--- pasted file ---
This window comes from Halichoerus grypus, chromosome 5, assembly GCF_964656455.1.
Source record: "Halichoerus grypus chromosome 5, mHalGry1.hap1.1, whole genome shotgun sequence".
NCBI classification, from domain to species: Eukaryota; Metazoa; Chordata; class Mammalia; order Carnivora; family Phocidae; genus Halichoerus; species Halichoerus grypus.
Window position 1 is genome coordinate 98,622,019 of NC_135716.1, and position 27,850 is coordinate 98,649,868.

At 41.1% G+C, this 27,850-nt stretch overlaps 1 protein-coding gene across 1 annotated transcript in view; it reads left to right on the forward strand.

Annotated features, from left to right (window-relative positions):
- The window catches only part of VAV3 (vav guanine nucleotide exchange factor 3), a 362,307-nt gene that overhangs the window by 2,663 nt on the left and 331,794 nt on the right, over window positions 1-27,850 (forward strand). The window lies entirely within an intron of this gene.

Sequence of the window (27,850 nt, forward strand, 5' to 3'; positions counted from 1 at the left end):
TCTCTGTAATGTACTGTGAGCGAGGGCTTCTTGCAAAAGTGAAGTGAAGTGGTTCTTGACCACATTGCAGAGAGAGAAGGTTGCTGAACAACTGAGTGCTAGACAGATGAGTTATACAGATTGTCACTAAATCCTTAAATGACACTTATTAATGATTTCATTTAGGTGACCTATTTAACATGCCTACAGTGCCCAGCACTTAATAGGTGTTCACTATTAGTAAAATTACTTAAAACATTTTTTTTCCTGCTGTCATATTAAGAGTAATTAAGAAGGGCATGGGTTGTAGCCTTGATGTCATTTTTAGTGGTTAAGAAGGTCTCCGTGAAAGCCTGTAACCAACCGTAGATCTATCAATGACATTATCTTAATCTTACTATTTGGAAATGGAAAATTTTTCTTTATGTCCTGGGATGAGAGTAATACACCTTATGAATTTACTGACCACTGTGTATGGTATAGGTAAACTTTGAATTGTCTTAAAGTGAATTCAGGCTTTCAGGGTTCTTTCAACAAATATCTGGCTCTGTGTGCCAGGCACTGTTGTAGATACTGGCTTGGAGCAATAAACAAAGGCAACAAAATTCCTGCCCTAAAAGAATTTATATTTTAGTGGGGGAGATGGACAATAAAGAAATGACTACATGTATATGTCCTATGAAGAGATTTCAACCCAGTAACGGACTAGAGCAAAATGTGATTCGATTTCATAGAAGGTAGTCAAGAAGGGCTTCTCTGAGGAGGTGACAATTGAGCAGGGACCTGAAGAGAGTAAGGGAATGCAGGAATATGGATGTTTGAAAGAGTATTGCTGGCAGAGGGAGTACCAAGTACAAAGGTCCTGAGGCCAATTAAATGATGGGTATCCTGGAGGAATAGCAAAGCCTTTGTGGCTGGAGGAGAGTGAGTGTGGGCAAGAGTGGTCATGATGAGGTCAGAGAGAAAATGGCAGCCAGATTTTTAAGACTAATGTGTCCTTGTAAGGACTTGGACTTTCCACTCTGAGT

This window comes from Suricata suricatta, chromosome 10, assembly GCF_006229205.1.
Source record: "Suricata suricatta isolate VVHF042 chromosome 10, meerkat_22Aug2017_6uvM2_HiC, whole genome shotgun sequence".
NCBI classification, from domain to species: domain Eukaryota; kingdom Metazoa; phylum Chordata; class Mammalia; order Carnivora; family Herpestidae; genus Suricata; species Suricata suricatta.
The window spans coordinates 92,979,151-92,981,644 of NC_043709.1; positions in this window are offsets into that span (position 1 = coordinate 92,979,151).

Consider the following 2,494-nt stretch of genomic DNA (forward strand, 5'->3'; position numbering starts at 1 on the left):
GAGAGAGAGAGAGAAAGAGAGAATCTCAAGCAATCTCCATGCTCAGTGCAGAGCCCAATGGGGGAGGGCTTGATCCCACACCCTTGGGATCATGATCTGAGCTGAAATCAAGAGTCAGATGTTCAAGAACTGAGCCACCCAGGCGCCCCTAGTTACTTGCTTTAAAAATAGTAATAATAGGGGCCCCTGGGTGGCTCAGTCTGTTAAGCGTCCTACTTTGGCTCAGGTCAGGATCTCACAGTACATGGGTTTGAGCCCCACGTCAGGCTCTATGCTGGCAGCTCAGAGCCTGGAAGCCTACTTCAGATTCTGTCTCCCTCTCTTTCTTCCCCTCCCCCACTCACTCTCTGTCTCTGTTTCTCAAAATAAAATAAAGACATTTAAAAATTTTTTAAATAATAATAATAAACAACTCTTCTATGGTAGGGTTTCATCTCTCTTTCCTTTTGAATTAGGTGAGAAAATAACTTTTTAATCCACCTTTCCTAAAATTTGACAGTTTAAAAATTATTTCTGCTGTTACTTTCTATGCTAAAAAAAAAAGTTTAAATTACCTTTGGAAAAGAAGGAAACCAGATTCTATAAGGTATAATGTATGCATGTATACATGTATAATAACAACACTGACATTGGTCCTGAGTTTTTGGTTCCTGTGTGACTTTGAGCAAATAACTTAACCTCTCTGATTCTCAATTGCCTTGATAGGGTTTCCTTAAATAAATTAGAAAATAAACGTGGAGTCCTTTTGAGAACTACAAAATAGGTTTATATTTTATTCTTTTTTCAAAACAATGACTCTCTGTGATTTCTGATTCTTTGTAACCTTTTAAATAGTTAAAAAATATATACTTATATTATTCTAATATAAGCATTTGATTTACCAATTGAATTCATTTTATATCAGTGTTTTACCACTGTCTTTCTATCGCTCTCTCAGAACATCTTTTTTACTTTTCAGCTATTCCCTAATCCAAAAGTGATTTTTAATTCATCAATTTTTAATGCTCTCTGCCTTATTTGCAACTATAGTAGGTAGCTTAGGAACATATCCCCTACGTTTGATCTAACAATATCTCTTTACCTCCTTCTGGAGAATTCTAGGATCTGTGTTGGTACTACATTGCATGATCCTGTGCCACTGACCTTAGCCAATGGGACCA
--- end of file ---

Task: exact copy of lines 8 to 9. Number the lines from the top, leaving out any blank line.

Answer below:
Sequence of the window (27,850 nt, forward strand, 5' to 3'; positions counted from 1 at the left end):
TCTCTGTAATGTACTGTGAGCGAGGGCTTCTTGCAAAAGTGAAGTGAAGTGGTTCTTGACCACATTGCAGAGAGAGAAGGTTGCTGAACAACTGAGTGCTAGACAGATGAGTTATACAGATTGTCACTAAATCCTTAAATGACACTTATTAATGATTTCATTTAGGTGACCTATTTAACATGCCTACAGTGCCCAGCACTTAATAGGTGTTCACTATTAGTAAAATTACTTAAAACATTTTTTTTCCTGCTGTCATATTAAGAGTAATTAAGAAGGGCATGGGTTGTAGCCTTGATGTCATTTTTAGTGGTTAAGAAGGTCTCCGTGAAAGCCTGTAACCAACCGTAGATCTATCAATGACATTATCTTAATCTTACTATTTGGAAATGGAAAATTTTTCTTTATGTCCTGGGATGAGAGTAATACACCTTATGAATTTACTGACCACTGTGTATGGTATAGGTAAACTTTGAATTGTCTTAAAGTGAATTCAGGCTTTCAGGGTTCTTTCAACAAATATCTGGCTCTGTGTGCCAGGCACTGTTGTAGATACTGGCTTGGAGCAATAAACAAAGGCAACAAAATTCCTGCCCTAAAAGAATTTATATTTTAGTGGGGGAGATGGACAATAAAGAAATGACTACATGTATATGTCCTATGAAGAGATTTCAACCCAGTAACGGACTAGAGCAAAATGTGATTCGATTTCATAGAAGGTAGTCAAGAAGGGCTTCTCTGAGGAGGTGACAATTGAGCAGGGACCTGAAGAGAGTAAGGGAATGCAGGAATATGGATGTTTGAAAGAGTATTGCTGGCAGAGGGAGTACCAAGTACAAAGGTCCTGAGGCCAATTAAATGATGGGTATCCTGGAGGAATAGCAAAGCCTTTGTGGCTGGAGGAGAGTGAGTGTGGGCAAGAGTGGTCATGATGAGGTCAGAGAGAAAATGGCAGCCAGATTTTTAAGACTAATGTGTCCTTGTAAGGACTTGGACTTTCCACTCTGAGT